And Lord Baltimore if off and running--I confess his prosthetic leg didn't really register with me much on the first read through. After silently dispatching a couple fiends, the panel with the vampire addressing himself in 3rd person as Max confused me since this is the first dialogue in the book--another example of an odd starting point.
The scenes with Baltimore efficiently dispatching his foes are interspersed with occasional panels of an old woman scrying at him in a bucket or something. When the remaining vampires seem to flee to a damaged zeppelin (more questions of what has already happened), Baltimore confounds things even more by shouting "..Not until you tell me where he is!" Who? Who?? Later I gather it's the head bloodsucker he's after, but the scene is made even more baffling when a red bird is shown flying from a dead vampire's craw. What the hell?
LB hooks up with the witch and her daughter, and his cursed past is alluded to as we learn at least that he is pursuing Haigus, some sort of vampire progenitor who spreads plague wherever he goes. LB is then attacked and jailed by the paranoid locals, which sort of came out of nowhere but served to ally him with the witch's daughter and give him a probable antagonist as well, an inquisitor sent for by the town.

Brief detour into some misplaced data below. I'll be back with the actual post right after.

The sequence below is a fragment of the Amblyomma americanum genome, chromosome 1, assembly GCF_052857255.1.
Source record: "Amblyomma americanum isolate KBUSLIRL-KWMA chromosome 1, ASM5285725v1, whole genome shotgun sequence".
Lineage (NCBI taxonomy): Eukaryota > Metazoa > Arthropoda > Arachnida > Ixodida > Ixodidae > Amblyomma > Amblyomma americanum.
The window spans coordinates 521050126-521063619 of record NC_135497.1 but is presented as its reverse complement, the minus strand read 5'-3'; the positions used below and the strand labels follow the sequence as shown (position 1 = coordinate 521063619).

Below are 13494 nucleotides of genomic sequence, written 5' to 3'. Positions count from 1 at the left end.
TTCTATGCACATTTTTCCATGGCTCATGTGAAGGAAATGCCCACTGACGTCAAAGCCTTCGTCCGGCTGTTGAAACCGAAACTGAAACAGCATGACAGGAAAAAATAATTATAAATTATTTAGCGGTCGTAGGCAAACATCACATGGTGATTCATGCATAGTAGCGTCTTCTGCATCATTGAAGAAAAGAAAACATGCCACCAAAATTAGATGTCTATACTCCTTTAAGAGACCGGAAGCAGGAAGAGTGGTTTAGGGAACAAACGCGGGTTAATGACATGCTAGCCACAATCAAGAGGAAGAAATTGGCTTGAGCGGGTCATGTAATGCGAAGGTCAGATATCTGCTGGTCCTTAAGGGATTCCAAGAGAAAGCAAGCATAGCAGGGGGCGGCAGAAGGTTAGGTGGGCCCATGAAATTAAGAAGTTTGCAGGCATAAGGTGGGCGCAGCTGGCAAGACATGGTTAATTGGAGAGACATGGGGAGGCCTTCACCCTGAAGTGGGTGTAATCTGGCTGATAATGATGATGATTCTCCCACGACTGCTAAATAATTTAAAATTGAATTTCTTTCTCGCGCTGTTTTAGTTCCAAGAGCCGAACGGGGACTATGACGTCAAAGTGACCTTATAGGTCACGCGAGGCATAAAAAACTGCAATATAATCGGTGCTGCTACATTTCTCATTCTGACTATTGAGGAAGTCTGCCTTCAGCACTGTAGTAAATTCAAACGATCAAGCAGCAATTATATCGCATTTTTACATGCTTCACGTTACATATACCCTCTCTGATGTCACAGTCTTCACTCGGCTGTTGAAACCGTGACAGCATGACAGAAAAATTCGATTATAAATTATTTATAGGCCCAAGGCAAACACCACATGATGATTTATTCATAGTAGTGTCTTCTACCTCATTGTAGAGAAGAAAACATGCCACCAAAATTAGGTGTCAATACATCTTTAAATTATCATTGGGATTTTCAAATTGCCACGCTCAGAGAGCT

The art was exactly what you'd expect from a Hellboy or B.P.R.D. comic if a little stiff sometimes. Part of the problem with the book is how similar it is to those and other Dark Horse offerings--it's not clear here in issue #1 who Lord Baltimore is or what territory the book will explore that hasn't been done several times over in those other books. One isn't given enough info about the main character to understand or empathize with him much, which is what makes Hellboy or Ape Sapien and the others in the B.P.R.D. interesting characters and comics, not just the cool horror backdrops alone.
Since my reaction to issue #1 falls somewhere between Hawk's and Katz's, I give it a score to match:
Review by starlord
I've only read the first trade of Hellboy by Mike Mignola and thought is was okay. It didn't wow me like it did most people so I wasn't sure what to expect with this. Unfortunately after reading it twice I really don't have any real solid feeling either positive or negative.